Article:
Preached at All Saints, Collingwood, Anglican Diocese of Toronto.  Readings for Sunday, Nov 6, The Feast of All Saints (transferred):  Daniel 7:1-3,15-18; Psalm 149; Ephesians 1:11-23, Luke 6:20-31.   


Who are the saints?  How do we recognize them?  What do they mean to us?   Or even, if we speak ambitiously, how do we become them?   All of these questions are in play at this time of the Christian year, when the church celebrates All Saints (Nov 1 though we’re observing it today) and All Souls on Nov 2, when we remember those who have died in the faith.

So who are the saints?  Let’s say there are saints with a capital S, those heroes of the faith, “ extraordinary Christians” in whose lives we see enacted “the divine purpose of justice, mercy, and love” (For All The Saints, ACC 2007, p. 11).     We usually associate these Saints with types – biblical apostles, early Christian heroes (particularly martyrs), hermits, bishops, teachers, missionaries, doctors and healers and so forth. 

We name churches after these Capital S Saints, and we go on pilgrimages to their shrines (the Camino in Spain, the shrine of St. Thomas Beckett in Canterbury, and the nearby Martyrs’ shrine in Midland).  Part of the appeal of the pilgrimage is that it takes us to a spot where we believe heaven has come closer to earth thanks to the holy life (and often faithful death) of the saint.  And maybe that’s a good working definition of a saint, someone whose life shows us something of the kingdom of God.

But then there are also those we might call “small s saints”, those who have no shrines or churches named for them, but whose lives nevertheless make the kingdom of God more visible.  I am sure that if you think of those who had a formative effect on your faith life, or who brought you to Christ, it might be a Sunday school teacher, a relative, a minister, or just someone who showed a particular kindness to you in a moment of need.    As our Communion hymn will shortly remind us, “the world is bright with the joyous saints who love to do Jesus’ will”.   

So in answer to how we recognize the saints, both Capital S and small s, we know them as saints because there is something about them as persons that is deeply connected to Jesus.    They model some aspect of obedience to God – in works of charity and kindness, in humility and an unusual absence of ego, in forbearance, meaning the way they put up with poverty or disease, or in a commitment to prayer.  St. Paul in 2 Corinthians talks about saints being fragrant, giving off a “life giving perfume” (2 Cor 2:16) meaning that they’re just good to be around.   They inspire us to try and be better followers of Jesus by the disciple virtues that they show us.

If we wanted to learn more about the “capital S” saints, there are places to learn about them: stained glass windows, books like our Anglican Church’s For All the Saints which gives us another way to mark the passage of time through days dedicated to the saints (as those of you who have been recently following our parish Facebook page know by now).  As we get closer to Lent, I’ll be promoting a fun activity called Lent Madness that allows us to learn more about saints (for a sneak peak, see:   But what about the “small s” saints?  Where do we find them?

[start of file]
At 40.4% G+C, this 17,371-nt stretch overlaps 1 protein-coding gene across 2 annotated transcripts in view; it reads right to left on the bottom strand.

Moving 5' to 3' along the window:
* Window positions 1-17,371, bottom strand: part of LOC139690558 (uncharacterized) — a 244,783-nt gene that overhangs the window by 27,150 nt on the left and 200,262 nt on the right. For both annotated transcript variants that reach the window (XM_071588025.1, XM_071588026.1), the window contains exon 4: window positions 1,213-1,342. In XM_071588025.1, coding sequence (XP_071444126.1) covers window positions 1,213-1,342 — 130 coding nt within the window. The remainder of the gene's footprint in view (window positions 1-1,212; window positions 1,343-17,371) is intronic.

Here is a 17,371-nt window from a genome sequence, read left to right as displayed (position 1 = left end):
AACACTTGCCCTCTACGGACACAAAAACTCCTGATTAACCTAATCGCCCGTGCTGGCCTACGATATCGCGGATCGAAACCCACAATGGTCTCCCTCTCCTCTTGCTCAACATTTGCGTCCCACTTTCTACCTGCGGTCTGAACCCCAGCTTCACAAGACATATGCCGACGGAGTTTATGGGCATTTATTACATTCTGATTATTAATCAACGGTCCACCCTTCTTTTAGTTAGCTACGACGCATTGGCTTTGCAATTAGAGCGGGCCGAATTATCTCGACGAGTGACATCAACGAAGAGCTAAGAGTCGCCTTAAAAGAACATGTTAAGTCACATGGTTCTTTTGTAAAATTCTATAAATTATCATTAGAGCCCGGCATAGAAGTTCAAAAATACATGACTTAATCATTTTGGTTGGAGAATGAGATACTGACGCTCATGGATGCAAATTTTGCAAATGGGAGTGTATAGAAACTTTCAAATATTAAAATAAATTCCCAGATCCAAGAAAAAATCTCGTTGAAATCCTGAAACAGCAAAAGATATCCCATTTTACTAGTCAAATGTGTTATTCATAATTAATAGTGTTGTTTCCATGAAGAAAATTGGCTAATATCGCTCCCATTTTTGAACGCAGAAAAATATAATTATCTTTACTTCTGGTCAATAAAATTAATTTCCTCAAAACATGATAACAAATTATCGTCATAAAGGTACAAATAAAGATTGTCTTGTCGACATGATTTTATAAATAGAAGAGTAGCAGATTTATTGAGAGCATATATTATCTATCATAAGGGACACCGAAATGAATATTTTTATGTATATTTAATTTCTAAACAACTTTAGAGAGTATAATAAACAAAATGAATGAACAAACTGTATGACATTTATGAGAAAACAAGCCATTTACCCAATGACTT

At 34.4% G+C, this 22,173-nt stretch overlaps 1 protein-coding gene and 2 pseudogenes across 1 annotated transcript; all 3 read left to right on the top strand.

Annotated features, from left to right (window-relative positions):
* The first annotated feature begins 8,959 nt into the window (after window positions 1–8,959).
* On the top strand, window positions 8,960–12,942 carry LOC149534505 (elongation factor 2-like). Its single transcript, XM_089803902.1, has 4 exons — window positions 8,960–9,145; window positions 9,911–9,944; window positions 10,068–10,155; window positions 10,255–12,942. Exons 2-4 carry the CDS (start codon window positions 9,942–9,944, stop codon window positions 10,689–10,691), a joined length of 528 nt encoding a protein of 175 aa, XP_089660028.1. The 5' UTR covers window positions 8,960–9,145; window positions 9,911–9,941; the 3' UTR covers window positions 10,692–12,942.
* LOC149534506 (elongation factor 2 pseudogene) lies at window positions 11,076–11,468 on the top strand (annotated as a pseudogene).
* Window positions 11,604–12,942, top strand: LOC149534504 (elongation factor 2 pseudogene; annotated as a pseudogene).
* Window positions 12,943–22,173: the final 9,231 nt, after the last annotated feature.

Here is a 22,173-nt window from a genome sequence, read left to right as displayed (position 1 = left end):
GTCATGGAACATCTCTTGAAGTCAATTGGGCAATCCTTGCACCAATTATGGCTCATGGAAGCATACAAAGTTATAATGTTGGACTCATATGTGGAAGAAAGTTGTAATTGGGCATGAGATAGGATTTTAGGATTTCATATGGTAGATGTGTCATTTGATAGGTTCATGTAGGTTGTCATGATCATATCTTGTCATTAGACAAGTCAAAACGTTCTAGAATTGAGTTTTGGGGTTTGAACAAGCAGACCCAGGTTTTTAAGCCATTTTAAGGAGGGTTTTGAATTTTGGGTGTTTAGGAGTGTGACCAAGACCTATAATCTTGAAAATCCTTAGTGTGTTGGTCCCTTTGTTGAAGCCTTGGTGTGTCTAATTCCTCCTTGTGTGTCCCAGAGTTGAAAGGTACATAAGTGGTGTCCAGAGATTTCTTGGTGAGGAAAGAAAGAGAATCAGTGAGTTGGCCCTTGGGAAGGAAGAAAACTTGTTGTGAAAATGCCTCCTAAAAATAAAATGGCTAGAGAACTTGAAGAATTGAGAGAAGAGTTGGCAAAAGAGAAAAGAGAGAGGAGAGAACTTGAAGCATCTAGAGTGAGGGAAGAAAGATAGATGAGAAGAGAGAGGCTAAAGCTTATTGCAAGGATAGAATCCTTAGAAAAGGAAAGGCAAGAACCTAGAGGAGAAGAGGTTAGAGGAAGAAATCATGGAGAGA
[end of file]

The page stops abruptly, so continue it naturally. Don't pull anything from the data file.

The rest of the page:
Well, look around.    There are “small s” saint sitting right beside you in the pews.   That’s right.  Say hello to your fellow saint.    And if you balk at being in that category, if you think you’re not worthy, then don’t blame me, blame St. Paul.   At the start of his letters, Paul greets the people of the churches he is writing to, calling them “hagioi” which is Greek for “holy ones” or “saints”.   Thus he begins Romans with greetings “To all God’s beloved in one, who are called to be saints” (Rom 1:7).

Several points are worth noting about this phrase, “called to be saints”.  The first is the word “called”.  It is not our idea to be saints, indeed, we should beware of those who want to be thought of as saintly.   Rather, it is God who calls us to a way of life that is properly thought of as a vocation.  On top of our profession or occupation – doctor, mechanic, parent, teacher – is God’s call for us to be in relationship with God and one another.    We can call this relationship the way of the disciple, the way of the Christian, the life of faith, but it is a call to be a saint, a call to a way of life wherein we love God, we love the world God created, and we love one another, the people that Jesus died to save and to make holy.  So that’s the first point, that to be a saint is to accept the life and work that God calls us to.